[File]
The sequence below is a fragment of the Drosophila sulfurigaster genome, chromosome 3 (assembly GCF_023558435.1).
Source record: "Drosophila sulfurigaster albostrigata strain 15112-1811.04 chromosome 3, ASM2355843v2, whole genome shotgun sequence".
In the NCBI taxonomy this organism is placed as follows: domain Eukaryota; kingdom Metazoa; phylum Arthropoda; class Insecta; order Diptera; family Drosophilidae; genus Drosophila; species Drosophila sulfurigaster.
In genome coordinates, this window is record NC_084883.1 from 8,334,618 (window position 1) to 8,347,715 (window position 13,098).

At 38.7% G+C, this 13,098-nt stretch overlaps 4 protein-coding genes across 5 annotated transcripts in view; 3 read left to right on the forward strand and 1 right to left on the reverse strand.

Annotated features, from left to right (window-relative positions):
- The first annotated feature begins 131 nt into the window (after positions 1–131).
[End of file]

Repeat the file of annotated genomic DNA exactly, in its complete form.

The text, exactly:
The sequence below is a fragment of the Drosophila sulfurigaster genome, chromosome 3 (assembly GCF_023558435.1).
Source record: "Drosophila sulfurigaster albostrigata strain 15112-1811.04 chromosome 3, ASM2355843v2, whole genome shotgun sequence".
In the NCBI taxonomy this organism is placed as follows: domain Eukaryota; kingdom Metazoa; phylum Arthropoda; class Insecta; order Diptera; family Drosophilidae; genus Drosophila; species Drosophila sulfurigaster.
In genome coordinates, this window is record NC_084883.1 from 8,334,618 (window position 1) to 8,347,715 (window position 13,098).

At 38.7% G+C, this 13,098-nt stretch overlaps 4 protein-coding genes across 5 annotated transcripts in view; 3 read left to right on the forward strand and 1 right to left on the reverse strand.

Annotated features, from left to right (window-relative positions):
- The first annotated feature begins 131 nt into the window (after positions 1–131).